The British Royal Family played a central role in London’s victory celebrations.
Huge numbers of people surged down The Mall to Buckingham Palace, where King George VI, Queen Elizabeth and their daughters, Princess Elizabeth and Princess Margaret, soon appeared on the balcony to wave to the cheering crowds.
In total, the King and Queen made eight appearances on the balcony, and at one point were joined by Winston Churchill, the Imperial War Museum online archives state.
While the King and Queen were waving to the crowds for the last time that evening, their daughters were secretly mingling with the jubilant crowds below them.
The future monarch, Princess Elizabeth, and her sister Margaret had been allowed to leave the palace and take part - anonymously - in the party-like atmosphere.
Princess Elizabeth later recalled: “We stood outside and shouted ‘We want the King’ ... I think it was one of the most memorable nights of my life.”
King George VI, like Churchill, also gave a radio address. In it, he praised his subjects’ endurance and called for a lasting peace.
He also paid tribute to those who could not join in the celebrations, saying: “Let us remember those who will not come back…let us remember the men in all the services, and the women in all the services, who have laid down their lives.
“We have come to the end of our tribulation and they are not with us at the moment of our rejoicing.”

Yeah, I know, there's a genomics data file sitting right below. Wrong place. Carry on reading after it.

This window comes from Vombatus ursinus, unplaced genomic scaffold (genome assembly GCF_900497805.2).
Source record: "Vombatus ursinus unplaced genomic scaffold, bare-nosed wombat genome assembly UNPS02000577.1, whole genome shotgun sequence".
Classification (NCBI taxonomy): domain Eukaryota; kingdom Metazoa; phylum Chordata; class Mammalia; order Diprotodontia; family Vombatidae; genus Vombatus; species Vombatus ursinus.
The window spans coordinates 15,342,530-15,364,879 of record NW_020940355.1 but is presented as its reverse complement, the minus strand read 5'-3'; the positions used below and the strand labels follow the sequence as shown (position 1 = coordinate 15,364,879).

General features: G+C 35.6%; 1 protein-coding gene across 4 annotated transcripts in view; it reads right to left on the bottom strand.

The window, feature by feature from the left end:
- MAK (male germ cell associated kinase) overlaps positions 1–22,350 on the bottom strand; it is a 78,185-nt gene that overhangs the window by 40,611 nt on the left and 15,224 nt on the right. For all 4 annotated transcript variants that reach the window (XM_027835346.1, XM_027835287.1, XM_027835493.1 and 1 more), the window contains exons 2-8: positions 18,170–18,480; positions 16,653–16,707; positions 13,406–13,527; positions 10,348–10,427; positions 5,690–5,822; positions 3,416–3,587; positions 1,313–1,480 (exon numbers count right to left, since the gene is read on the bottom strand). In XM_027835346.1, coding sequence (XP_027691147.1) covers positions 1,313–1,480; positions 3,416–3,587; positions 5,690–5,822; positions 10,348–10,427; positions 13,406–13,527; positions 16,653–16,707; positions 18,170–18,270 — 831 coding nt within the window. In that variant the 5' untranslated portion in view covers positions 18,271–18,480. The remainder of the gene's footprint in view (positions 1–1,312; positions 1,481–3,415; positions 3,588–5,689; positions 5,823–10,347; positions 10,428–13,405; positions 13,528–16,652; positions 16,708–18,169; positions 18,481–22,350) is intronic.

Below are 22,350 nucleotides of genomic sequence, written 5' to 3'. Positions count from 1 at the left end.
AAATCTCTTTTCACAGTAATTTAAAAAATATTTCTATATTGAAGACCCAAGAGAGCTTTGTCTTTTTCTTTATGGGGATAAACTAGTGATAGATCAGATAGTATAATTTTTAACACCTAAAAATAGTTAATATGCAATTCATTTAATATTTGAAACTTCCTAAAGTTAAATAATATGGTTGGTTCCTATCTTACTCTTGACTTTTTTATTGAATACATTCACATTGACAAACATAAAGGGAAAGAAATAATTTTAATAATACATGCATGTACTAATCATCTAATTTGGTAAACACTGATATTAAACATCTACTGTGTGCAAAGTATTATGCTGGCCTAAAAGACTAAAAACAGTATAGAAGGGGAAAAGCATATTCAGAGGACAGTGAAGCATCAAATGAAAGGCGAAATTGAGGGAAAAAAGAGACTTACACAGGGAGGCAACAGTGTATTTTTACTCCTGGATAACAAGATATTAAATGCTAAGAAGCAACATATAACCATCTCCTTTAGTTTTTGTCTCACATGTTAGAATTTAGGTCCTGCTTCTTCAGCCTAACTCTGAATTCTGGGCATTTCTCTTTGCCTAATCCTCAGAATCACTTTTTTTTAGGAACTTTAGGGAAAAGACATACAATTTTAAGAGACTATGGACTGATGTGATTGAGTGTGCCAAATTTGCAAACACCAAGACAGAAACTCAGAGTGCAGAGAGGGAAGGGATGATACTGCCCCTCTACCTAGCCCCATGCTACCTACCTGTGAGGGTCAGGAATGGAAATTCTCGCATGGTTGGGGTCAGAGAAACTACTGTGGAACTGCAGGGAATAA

King George VI held the ranks of Admiral of the Fleet, Field Marshal and Marshal of the Royal Air Force.
In World War Two, he and Queen Elizabeth inspected troops and visited work places. On these occasions the King always appeared in uniform.
During the Blitz, the King and Queen visited bombed areas to see the damage caused by enemy air raids. On these visits, the Queen took a keen interest in what was being done to help people who had lost their homes.
After Buckingham Palace was bombed on 13 September 1940, she said she felt she could ‘look the East End in the face’.
Princesses Elizabeth and Margaret spent most of the war years at Windsor Castle and, like many other British children, were often apart from their parents.
At the age of 19, Princess Elizabeth joined the Auxiliary Territorial Service.
Picture: The Royal Family joined by PM Winston Churchill on the balcony of Buckingham Palace on VE Day (©IWM MH 21835)